How to stay healthy while protesting in a pandemic

Posted at 7:59 AM, Jun 02, 2020
and last updated 2020-06-02 19:44:47-04

LEXINGTON, Ky. (LEX 18) — After months of quarantining and slow openings of cities mandating CDC guidelines still be followed, the images from protests in Lexington and across the country with protesters shoulder to shoulder and to hug one another are causing many to scratch their heads.

How does America protest during a pandemic?

NBC Medical Correspondent Dr. John Torres says protesters are putting themselves in harm's way.

"This is a huge risk whether you wear a mask or not," said Dr. Torres. "Even though it does give you a little bit of protection, it doesn't give you full protection."

The Lexington-Fayette County Health Department weighed in explaining the guidelines do not change:

"Precautions for reducing risk in public are the same, regardless of the situation: remain six feet apart, wash hands or have hand sanitizer available, wear masks to protect others, cough and sneeze into your sleeve, and don't go out if you are sick."

University of Kentucky Healthcare Infectious Disease Specialist Dr. Derek Forster explained, "It's really important to protect not just yourself but other people, especially when we're in close contact with them. We talked about social distancing, that becomes really difficult to do when we're, you know, trying to participate in a peaceful protest. But we go try to do it as best we can. But again, wearing that face mask or face covering is really important and can help reduce that risk."

Baptist Health Infectious Disease Specialist Dr. Mark Dougherty also weighed in.

"I just can't imagine a worse timing for huge gatherings with angry people yelling in each other's faces and, you know, a lot of the protesters have been wearing masks, which is, which is great. And people certainly have a right to protest, and I think should be protesting, but we have to, we just have to be careful and use common sense you know we can't be getting up in each other's faces and having our droplets spread all over other people that's not fair to anyone," explained Dr. Dougherty. "And it may not be the younger protesters that end up dying from coronavirus or becoming permanently disabled from it, but maybe their grandparents or their aunts and uncles are their parents."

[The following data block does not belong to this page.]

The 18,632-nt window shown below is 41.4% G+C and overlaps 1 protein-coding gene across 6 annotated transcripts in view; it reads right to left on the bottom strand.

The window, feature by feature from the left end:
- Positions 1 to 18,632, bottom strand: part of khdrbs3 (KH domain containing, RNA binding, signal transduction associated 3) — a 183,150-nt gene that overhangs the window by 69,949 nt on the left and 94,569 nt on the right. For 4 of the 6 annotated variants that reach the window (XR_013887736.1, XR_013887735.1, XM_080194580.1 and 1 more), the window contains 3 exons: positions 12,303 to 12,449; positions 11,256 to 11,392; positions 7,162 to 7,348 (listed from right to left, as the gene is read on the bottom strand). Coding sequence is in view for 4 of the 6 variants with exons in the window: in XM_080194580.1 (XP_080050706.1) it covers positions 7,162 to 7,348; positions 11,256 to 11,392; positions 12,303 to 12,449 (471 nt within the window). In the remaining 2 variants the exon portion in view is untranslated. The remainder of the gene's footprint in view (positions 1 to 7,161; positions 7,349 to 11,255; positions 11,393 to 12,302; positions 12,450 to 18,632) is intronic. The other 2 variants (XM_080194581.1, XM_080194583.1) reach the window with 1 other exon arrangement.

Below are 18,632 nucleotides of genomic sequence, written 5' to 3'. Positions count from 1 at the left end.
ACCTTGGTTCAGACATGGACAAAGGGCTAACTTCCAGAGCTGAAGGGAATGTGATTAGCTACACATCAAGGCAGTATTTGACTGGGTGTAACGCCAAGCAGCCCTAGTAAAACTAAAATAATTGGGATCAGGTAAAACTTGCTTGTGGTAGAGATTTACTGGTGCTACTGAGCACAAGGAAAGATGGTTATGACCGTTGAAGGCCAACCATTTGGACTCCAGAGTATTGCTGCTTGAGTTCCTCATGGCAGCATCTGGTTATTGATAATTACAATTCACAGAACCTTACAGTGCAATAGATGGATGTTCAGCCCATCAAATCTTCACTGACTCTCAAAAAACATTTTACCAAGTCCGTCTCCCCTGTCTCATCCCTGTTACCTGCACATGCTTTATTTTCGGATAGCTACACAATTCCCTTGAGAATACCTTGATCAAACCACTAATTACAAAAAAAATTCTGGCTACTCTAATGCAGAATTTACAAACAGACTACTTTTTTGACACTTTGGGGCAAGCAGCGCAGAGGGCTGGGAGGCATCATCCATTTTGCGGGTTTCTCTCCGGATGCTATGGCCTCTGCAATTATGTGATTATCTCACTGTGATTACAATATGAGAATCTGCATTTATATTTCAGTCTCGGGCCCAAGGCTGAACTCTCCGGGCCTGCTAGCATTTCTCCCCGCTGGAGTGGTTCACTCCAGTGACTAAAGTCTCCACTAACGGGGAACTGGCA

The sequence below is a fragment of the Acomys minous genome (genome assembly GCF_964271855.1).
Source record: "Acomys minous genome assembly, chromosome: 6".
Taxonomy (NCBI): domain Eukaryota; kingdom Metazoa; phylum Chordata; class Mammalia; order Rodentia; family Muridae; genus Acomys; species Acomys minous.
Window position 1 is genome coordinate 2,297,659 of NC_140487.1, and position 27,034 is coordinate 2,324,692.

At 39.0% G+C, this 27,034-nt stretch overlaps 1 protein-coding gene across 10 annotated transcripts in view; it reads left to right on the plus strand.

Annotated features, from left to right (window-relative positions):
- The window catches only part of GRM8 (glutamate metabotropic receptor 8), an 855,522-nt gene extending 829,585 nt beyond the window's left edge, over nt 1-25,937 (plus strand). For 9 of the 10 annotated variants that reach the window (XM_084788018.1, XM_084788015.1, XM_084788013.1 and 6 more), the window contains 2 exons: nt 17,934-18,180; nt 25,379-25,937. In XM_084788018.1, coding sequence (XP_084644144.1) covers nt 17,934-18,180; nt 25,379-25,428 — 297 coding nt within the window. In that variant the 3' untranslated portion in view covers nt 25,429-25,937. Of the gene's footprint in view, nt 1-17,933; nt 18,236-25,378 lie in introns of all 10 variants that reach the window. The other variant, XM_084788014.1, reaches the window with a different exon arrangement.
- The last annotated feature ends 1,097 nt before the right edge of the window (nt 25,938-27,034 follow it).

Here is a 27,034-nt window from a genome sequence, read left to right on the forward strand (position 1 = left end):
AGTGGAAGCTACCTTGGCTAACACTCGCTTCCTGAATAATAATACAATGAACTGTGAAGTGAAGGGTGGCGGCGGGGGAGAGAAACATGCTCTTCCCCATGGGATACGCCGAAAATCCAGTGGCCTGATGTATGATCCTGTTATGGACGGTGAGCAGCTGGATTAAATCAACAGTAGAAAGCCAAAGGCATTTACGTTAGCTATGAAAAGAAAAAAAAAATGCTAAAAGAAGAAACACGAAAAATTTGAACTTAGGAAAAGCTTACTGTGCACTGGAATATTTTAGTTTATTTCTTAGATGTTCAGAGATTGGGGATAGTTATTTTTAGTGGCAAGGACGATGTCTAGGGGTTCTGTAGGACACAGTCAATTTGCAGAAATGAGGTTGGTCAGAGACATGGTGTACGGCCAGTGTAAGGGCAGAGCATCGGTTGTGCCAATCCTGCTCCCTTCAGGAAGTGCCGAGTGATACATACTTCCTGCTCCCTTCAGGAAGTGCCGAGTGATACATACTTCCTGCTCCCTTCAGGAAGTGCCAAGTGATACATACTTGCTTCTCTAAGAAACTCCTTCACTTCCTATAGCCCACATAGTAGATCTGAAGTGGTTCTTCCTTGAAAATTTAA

Mayors such as Atlanta's Keisha Lance Bottoms said protesters likely need a COVID-19 test.

"There is still a pandemic in America that's killing black and brown people at higher numbers," Bottoms said.

LEX 18 reached out to Lexington Mayor Linda Gorton to see if she had recommendations for those who have been at protests. She has not returned the request for comment.

Dr. Forster made clear he is not discouraging protesting.

"I would never advise anybody not to go in to participate in that type of, you know, protest. I think those are important, doing that peacefully that's really important to people and really important to really the social justice of our community. I would never say, don't do that. I would just say, Be cautious about you doing that, take the steps needed to decrease the risk."

He said he hopes that Kentuckians continue to take the coronavirus seriously, "We've done well up to this point from a state perspective. You know, we've had a lesser impact than we thought we would, which is great, right, that means that things that we've done are effective. But just because the weather's warm, just because you know we don't think of flu circulating at this time of season. That doesn't mean that won't be the case for COVID-19."